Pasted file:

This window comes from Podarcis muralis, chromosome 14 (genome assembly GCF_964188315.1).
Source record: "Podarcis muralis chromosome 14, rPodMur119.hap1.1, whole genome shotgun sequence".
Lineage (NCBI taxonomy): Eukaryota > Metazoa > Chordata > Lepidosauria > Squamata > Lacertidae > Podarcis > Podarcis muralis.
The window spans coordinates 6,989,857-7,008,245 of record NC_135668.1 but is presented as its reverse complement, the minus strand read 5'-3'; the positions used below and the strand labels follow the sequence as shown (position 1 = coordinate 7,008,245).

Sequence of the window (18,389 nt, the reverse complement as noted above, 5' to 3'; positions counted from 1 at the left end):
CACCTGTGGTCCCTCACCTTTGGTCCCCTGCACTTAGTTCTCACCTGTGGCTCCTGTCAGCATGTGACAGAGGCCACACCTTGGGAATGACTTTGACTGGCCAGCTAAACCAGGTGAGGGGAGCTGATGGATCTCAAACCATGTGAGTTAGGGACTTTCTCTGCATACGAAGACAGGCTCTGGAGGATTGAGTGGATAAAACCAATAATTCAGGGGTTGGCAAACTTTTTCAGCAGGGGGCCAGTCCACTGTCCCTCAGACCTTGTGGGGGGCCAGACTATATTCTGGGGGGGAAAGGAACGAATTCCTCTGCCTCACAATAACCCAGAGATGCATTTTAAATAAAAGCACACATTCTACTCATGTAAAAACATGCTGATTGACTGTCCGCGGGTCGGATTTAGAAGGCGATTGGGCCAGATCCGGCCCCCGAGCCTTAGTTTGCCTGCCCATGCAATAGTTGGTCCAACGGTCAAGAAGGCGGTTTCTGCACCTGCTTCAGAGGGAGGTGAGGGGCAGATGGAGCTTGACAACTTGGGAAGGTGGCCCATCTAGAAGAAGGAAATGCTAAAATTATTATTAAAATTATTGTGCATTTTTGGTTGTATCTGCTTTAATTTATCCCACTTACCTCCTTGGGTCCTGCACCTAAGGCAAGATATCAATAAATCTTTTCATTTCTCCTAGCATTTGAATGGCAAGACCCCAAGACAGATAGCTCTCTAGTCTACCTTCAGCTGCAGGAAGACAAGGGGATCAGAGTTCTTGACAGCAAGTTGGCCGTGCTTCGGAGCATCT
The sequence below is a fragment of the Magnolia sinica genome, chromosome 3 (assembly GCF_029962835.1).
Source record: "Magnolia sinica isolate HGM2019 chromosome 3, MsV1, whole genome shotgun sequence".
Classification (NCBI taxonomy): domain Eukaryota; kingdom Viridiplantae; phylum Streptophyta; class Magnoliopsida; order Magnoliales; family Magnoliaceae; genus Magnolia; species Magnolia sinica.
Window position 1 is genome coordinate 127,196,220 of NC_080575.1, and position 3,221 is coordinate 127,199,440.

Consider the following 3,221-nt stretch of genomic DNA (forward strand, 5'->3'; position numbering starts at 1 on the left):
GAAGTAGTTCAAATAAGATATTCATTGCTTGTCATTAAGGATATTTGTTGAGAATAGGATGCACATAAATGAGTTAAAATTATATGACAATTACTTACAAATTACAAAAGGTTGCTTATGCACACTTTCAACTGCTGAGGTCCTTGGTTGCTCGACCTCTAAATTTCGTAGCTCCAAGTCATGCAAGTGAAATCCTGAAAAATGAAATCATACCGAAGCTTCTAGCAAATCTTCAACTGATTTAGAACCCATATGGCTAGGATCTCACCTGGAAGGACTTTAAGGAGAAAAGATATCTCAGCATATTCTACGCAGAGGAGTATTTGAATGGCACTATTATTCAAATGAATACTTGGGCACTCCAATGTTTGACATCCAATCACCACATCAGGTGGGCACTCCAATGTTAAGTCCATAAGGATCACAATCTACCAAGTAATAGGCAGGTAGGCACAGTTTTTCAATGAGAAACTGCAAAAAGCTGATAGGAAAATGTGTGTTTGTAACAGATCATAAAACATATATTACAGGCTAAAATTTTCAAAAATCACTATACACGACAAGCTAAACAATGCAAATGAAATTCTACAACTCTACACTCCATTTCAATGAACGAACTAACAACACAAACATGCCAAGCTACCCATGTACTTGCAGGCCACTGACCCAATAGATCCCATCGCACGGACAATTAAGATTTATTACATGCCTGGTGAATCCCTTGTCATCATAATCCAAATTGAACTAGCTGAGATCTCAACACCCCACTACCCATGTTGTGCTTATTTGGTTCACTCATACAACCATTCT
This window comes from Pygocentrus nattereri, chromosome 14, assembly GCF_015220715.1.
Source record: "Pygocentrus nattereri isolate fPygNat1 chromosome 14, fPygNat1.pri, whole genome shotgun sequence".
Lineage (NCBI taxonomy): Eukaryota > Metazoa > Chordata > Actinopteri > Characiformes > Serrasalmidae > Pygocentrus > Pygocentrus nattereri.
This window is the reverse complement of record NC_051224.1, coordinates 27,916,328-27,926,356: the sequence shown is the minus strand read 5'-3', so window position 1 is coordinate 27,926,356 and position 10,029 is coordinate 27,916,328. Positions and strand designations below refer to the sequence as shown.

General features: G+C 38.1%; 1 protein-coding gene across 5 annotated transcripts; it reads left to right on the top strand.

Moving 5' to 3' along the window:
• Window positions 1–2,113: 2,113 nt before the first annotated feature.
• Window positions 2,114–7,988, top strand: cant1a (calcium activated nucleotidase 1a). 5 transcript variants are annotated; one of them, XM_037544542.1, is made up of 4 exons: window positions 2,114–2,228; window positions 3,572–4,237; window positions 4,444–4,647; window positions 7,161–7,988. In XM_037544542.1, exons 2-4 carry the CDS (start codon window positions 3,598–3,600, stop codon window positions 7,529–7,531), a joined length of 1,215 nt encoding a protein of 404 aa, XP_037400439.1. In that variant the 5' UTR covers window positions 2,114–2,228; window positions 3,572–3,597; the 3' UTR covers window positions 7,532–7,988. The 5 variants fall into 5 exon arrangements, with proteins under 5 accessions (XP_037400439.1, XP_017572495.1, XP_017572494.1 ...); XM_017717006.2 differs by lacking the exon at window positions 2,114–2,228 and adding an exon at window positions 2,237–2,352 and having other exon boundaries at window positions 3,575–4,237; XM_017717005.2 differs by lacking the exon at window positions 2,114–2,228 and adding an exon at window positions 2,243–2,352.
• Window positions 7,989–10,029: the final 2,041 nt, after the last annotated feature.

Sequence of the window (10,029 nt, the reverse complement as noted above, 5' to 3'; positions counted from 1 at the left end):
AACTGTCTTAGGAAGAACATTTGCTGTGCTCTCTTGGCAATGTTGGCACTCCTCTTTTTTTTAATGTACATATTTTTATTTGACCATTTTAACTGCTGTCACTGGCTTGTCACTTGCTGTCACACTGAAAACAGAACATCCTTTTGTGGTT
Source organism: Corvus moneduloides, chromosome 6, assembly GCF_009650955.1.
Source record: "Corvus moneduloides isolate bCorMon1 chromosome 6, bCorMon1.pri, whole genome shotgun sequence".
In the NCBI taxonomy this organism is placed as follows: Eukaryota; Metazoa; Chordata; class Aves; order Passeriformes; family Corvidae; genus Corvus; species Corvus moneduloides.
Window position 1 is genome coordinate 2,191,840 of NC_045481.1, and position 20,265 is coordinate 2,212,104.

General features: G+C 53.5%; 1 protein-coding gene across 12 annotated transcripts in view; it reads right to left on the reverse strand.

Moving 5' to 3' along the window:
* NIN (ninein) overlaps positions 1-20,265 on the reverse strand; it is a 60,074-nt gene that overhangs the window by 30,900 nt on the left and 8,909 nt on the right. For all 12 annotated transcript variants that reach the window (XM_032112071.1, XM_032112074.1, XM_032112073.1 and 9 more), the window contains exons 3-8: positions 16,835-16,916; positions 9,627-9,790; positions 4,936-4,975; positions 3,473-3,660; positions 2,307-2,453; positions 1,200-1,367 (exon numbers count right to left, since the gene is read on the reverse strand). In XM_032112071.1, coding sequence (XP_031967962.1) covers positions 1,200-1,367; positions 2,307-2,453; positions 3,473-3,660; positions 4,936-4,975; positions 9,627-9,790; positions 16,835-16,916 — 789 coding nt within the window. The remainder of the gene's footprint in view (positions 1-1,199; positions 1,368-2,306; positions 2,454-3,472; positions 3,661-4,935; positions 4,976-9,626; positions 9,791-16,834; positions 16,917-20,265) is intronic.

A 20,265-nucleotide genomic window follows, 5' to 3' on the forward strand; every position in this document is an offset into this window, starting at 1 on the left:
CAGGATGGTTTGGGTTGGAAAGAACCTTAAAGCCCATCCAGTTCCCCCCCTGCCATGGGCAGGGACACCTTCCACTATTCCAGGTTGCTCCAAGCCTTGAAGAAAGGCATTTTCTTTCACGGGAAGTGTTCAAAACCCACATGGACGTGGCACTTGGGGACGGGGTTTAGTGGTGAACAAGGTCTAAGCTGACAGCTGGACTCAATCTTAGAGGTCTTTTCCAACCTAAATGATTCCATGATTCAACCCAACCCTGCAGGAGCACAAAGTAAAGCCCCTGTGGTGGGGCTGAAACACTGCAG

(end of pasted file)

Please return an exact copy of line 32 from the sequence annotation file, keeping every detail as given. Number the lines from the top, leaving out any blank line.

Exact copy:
CAGGATGGTTTGGGTTGGAAAGAACCTTAAAGCCCATCCAGTTCCCCCCCTGCCATGGGCAGGGACACCTTCCACTATTCCAGGTTGCTCCAAGCCTTGAAGAAAGGCATTTTCTTTCACGGGAAGTGTTCAAAACCCACATGGACGTGGCACTTGGGGACGGGGTTTAGTGGTGAACAAGGTCTAAGCTGACAGCTGGACTCAATCTTAGAGGTCTTTTCCAACCTAAATGATTCCATGATTCAACCCAACCCTGCAGGAGCACAAAGTAAAGCCCCTGTGGTGGGGCTGAAACACTGCAG